Morse out at least two weeks; Giants hopeful he keeps playing

Morse out at least two weeks; Giants hopeful he keeps playing

SCOTTSDALE, Ariz. — Michael Morse came to camp last month with two options in mind: Make the opening day roster or go home and settle into retirement. With a week left in the desert, Morse is all of a sudden left with a third choice. 

Morse injured his left hamstring during Monday’s game in Glendale and he’s expected to miss at least two weeks. At some point after he celebrates his 35th birthday Wednesday, Morse will have to decide if he wants to rehab and potentially head down to Triple-A to get ready to try and join the Giants.

“I don’t know … I don’t want to think about that yet,” Morse said. “If it gets to that point, I’ll think about it, but right now it’s (about) how I feel every day. I don’t want to get ahead of myself.”

Manager Bruce Bochy is hopeful that Morse decides to play this out. 

“It’s going to be a little while for him,” Bochy said. “It’s hard to say exactly how long, but two weeks minimum. It’s really too bad for him. He was doing all he needed to do to make the club. It’s a shame.

“I think, not just the way he was swinging the bat, but he was playing a good first base and I put him in the outfield. I think he was moving around well. He came into camp in tremendous shape. That should show him he still has some baseball left. Good baseball.”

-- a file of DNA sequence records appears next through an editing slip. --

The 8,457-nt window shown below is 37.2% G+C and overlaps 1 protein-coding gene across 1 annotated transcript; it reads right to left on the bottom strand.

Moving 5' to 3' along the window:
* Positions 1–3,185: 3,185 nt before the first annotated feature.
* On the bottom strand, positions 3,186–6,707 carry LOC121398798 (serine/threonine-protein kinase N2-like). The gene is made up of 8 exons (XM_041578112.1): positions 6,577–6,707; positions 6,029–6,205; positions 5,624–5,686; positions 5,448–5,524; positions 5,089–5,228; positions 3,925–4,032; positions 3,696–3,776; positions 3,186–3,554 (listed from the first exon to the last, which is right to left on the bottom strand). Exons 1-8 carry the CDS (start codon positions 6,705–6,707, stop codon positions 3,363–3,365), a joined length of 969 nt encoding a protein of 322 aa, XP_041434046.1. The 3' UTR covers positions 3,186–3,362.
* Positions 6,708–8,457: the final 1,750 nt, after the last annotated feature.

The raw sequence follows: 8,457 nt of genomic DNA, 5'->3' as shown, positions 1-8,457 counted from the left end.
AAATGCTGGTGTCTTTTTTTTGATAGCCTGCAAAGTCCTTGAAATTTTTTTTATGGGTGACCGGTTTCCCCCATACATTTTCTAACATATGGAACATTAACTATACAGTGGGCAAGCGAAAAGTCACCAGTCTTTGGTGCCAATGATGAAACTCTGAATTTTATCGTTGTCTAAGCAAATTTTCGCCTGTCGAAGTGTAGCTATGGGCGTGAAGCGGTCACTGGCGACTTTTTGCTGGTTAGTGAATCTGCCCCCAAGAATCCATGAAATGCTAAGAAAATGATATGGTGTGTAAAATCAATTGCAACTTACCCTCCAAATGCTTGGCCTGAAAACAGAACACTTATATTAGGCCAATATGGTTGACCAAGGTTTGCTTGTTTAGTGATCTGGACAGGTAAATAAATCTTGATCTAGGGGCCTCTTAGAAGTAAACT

Morse has three homers this spring and he was coming on in the days before he got hurt. On Monday morning, a few hours before the game against the White Sox, a member of the staff said that -- barring an injury or unexpected breakthrough elsewhere  -- Morse would open the year with the club. While he was sprinting out of the box later that day, Morse felt tightness. An MRI showed enough damage to sideline him the rest of spring training.

The timing is brutal, but if Morse rehabs and then goes to Triple-A Sacramento to get at-bats, he would still be in a solid spot. The Giants like his presence, and not just on the field. 

“Hopefully we get him back pretty quickly,” Madison Bumgarner said. “We definitely enjoy having him around. He’s definitely a big contributor.”

Morse has had a smile glued to his face throughout 37 days at Scottsdale Stadium. Even Tuesday, a day after a sprint out of the box cost him dearly, he was a boisterous presence in the clubhouse. He took the bad news in stride. 

“I came in knowing I’d either do really bad or really good,” he said. “I thought I played pretty good. It just sucks that I had to get hurt. I don’t think this is something that’ll stop me from getting a shot at playing. I always thought I wasn’t done. I always thought I could keep playing, I’ve just been dealt a couple of bad cards the last couple of years.